April 1, 2002 Managing Editor Regular News Chief Justice asks lawyers to consider running for office Mark D. Killian Managing EditorBe they Democrats or Republicans, the state needs more lawyer-legislators, according to Chief Justice Charles Wells.Addressing the Board of Governors in Tallahassee in March, the Chief Justice said lawyers — especially young lawyers — have the talent and expertise necessary to effectively serve the state and their communities.“The important thing is that we have people who are truly oriented toward public service,” Chief Justice Wells said. “What is increasingly clear to me is that the legislature is where the decisions of this state have to be made in the entire spectrum of the quality of life in Florida.”More lawyer-legislators would not just advance the interests of the profession or the judiciary, but benefit the state as a whole, Wells said.“I know that there is a lot of public sentiment or comment that people don’t want lawyers in these offices, but I don’t think that is really true,” he said. “I think that if lawyers are willing to make the sacrifice to perform that kind of service — especially young lawyers, lawyers in their 30s, and law firms that have talented people who could perform that type of public service in office — Florida truly needs that type of talent in the legislature.”There are currently 31 lawyers in the 120-member House of Representatives and 13 of 40 senators are lawyers.Wells said lawyer-legislators are needed now more than ever “because the passage of laws in all sorts of areas just demand there be technical expertise by people who are trained in the law.”Wells said he is encouraged by the fact that a number of young lawyers were elected to the legislature in 2000.“But we need more lawyers, and more lawyers that would see that serving in the legislature is something that would really benefit their communities and this state,” he said. “I think there can be really no substitute, and the time is now that we get members of the legal profession actively involved in the legislative process.”Wells asked the members of the board to go back to their communities and recruit lawyers to run for state office. Chief Justice asks lawyers to consider running for office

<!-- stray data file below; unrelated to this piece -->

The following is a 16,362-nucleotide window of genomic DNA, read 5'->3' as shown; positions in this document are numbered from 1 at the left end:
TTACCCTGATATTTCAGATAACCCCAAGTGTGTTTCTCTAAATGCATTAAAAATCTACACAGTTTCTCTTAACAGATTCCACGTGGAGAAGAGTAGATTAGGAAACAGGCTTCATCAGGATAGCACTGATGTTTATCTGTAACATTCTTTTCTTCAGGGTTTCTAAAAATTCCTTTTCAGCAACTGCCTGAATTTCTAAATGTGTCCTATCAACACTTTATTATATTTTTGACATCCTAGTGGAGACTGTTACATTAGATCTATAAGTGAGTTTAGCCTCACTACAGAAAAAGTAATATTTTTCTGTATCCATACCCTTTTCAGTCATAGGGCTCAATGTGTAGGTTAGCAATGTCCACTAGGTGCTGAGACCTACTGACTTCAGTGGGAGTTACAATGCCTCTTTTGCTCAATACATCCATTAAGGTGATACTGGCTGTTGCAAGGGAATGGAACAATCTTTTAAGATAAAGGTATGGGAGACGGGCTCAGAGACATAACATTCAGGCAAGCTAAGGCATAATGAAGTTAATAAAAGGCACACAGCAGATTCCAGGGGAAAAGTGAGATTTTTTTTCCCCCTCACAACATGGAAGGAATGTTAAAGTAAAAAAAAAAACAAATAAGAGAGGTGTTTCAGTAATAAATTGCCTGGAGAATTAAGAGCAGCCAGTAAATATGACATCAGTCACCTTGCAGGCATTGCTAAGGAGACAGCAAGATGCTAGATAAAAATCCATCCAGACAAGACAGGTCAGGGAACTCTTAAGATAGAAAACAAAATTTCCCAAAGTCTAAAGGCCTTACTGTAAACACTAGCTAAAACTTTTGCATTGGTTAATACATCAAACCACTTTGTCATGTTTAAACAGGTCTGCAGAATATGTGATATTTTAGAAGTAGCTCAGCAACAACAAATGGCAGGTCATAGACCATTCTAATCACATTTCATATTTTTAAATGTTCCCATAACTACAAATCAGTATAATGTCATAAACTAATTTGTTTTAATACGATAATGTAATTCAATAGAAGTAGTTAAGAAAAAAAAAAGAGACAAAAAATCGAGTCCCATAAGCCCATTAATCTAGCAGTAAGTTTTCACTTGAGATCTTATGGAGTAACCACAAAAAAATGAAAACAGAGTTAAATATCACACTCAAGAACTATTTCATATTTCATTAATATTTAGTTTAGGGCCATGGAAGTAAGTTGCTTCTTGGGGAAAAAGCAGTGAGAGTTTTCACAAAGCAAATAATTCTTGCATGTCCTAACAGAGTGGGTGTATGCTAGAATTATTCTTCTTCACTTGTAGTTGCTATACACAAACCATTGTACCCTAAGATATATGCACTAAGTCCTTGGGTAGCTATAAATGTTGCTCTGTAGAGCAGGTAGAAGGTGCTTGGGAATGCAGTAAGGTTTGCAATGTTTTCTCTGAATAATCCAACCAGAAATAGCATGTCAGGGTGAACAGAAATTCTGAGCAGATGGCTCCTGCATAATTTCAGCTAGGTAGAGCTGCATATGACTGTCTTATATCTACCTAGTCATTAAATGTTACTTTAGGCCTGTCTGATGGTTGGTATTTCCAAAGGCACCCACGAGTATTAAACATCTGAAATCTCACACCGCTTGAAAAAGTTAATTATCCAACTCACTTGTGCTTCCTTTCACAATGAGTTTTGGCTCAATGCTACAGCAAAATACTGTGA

Facebook Twitter Google+ Published on September 29, 2012 at 9:51 am Contact Jack: [email protected] Phil Wheddon knew Friday’s match was a must-win if his team wants to be a competitor in the Big East. Syracuse had too much in its favor to let it slip away.“Those are exactly the words I used,” Wheddon said. “We’re at home, we had a big crowd, the stadium looked great, this for us was a must-win.”The Orange (6-4-2, 3-1-1 Big East) used all of that to its advantage en route to a 3-1 win over Seton Hall (6-7, 1-4) Friday on a cold, rainy night at SU Soccer Stadium in front of 313 fans. Three different players scored for Syracuse in a game where controlling the ball was a challenge because of the slippery turf.Despite Wheddon’s message to his team that the game was a “must-win,” Alyscha Mottershead said the players didn’t feel any added pressure.“In the Big East almost every game is a must-win game so it’s kind of pressure that you just have come to expect,” she said.AdvertisementThis is placeholder textPlayers struggled to find solid footing all game. With such a slick ball, both teams had to find a way to limit their mistakes.Seton Hall goalkeeper Gina Maiorana learned this the hard way in the 24th minute. After she extended too far outside of the box to clear a ball, Mottershead played the deflection right back into the box. Senior Jenna Rickan then headed the ball into an empty net to give the Orange a 1-0 lead.But in the 32nd minute, it was Syracuse who fell victim to an error when the ball slid through its backline and stopped in the box. Seton Hall forward Katie Ritter ripped the ball into the Orange goal to tie the game.Slippery conditions were highlighted again six minutes later when Seton Hall’s keeper, Alyssa Kelly, could not hold onto the ball and Mottershead kicked the loose ball past her to give Syracuse a 2-1 lead.Mottershead said that in such wet conditions, players have to follow the ball knowing that anything can happen.“You know that the keeper is going to have to make a difficult save and luckily for me I just followed it up,” Mottorshead said.In the 57th minute, freshman Erin Simon followed up a ball that came loose after an SU player slipped, crossing it into the box where Jackie Firenze headed it in to give the Orange a two-goal lead at 3-1. That gave Syracuse separation as it held the Pirates offense in check for the rest of the game.The Orange matched its season high for goals in a game with three, but the game was about the Orange defense. In the second half, Seton Hall only took one shot.Wheddon hopes to see his team play more like they did in the second half going forward.“I would love to see us put together a complete game at the back as well, I mean we dropped off and gave them a little bit too much space to play in the first half,” Wheddon said. “In the second half once we condensed the field a bit and gave them less space to play we limited them to even fewer shots.”Mottershead said the slick conditions called for a need for a strong defensive effort because of the fluke plays that can result from the wet field. The defensive unit was ready for any challenges that came as a result of the weather.“If one person ever got beat, slipped, fell, then we’re always right behind them to save them,” Mottershead said. Comments